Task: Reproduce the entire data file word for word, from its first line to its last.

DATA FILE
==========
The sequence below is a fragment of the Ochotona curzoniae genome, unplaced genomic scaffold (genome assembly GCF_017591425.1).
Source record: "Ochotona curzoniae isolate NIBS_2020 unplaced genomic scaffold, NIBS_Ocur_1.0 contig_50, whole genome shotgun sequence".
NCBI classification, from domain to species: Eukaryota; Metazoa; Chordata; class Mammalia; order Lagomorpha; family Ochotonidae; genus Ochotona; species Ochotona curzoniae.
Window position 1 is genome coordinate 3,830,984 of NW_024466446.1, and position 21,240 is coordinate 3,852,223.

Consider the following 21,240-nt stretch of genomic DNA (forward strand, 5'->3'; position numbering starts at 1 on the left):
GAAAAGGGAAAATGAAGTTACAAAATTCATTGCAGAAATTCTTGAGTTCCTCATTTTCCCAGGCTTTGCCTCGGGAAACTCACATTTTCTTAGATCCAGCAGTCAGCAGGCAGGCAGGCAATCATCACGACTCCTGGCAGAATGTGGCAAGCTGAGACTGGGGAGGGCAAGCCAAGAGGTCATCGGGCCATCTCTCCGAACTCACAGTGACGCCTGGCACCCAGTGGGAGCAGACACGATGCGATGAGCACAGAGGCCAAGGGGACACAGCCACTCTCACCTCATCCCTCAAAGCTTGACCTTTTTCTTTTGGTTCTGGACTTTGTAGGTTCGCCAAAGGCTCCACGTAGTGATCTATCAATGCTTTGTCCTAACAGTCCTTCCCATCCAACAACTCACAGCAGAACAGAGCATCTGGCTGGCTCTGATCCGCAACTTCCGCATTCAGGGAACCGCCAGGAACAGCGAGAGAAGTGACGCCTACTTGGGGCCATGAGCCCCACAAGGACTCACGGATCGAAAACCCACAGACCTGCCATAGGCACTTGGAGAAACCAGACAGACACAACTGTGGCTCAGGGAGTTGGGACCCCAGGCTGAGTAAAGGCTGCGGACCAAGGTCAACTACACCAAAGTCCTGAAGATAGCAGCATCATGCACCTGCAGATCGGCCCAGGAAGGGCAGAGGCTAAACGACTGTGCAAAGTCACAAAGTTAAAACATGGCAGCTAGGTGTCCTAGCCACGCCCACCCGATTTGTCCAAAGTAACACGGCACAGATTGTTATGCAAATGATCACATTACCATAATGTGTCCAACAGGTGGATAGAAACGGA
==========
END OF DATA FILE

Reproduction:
The sequence below is a fragment of the Ochotona curzoniae genome, unplaced genomic scaffold (genome assembly GCF_017591425.1).
Source record: "Ochotona curzoniae isolate NIBS_2020 unplaced genomic scaffold, NIBS_Ocur_1.0 contig_50, whole genome shotgun sequence".
NCBI classification, from domain to species: Eukaryota; Metazoa; Chordata; class Mammalia; order Lagomorpha; family Ochotonidae; genus Ochotona; species Ochotona curzoniae.
Window position 1 is genome coordinate 3,830,984 of NW_024466446.1, and position 21,240 is coordinate 3,852,223.

Consider the following 21,240-nt stretch of genomic DNA (forward strand, 5'->3'; position numbering starts at 1 on the left):
GAAAAGGGAAAATGAAGTTACAAAATTCATTGCAGAAATTCTTGAGTTCCTCATTTTCCCAGGCTTTGCCTCGGGAAACTCACATTTTCTTAGATCCAGCAGTCAGCAGGCAGGCAGGCAATCATCACGACTCCTGGCAGAATGTGGCAAGCTGAGACTGGGGAGGGCAAGCCAAGAGGTCATCGGGCCATCTCTCCGAACTCACAGTGACGCCTGGCACCCAGTGGGAGCAGACACGATGCGATGAGCACAGAGGCCAAGGGGACACAGCCACTCTCACCTCATCCCTCAAAGCTTGACCTTTTTCTTTTGGTTCTGGACTTTGTAGGTTCGCCAAAGGCTCCACGTAGTGATCTATCAATGCTTTGTCCTAACAGTCCTTCCCATCCAACAACTCACAGCAGAACAGAGCATCTGGCTGGCTCTGATCCGCAACTTCCGCATTCAGGGAACCGCCAGGAACAGCGAGAGAAGTGACGCCTACTTGGGGCCATGAGCCCCACAAGGACTCACGGATCGAAAACCCACAGACCTGCCATAGGCACTTGGAGAAACCAGACAGACACAACTGTGGCTCAGGGAGTTGGGACCCCAGGCTGAGTAAAGGCTGCGGACCAAGGTCAACTACACCAAAGTCCTGAAGATAGCAGCATCATGCACCTGCAGATCGGCCCAGGAAGGGCAGAGGCTAAACGACTGTGCAAAGTCACAAAGTTAAAACATGGCAGCTAGGTGTCCTAGCCACGCCCACCCGATTTGTCCAAAGTAACACGGCACAGATTGTTATGCAAATGATCACATTACCATAATGTGTCCAACAGGTGGATAGAAACGGA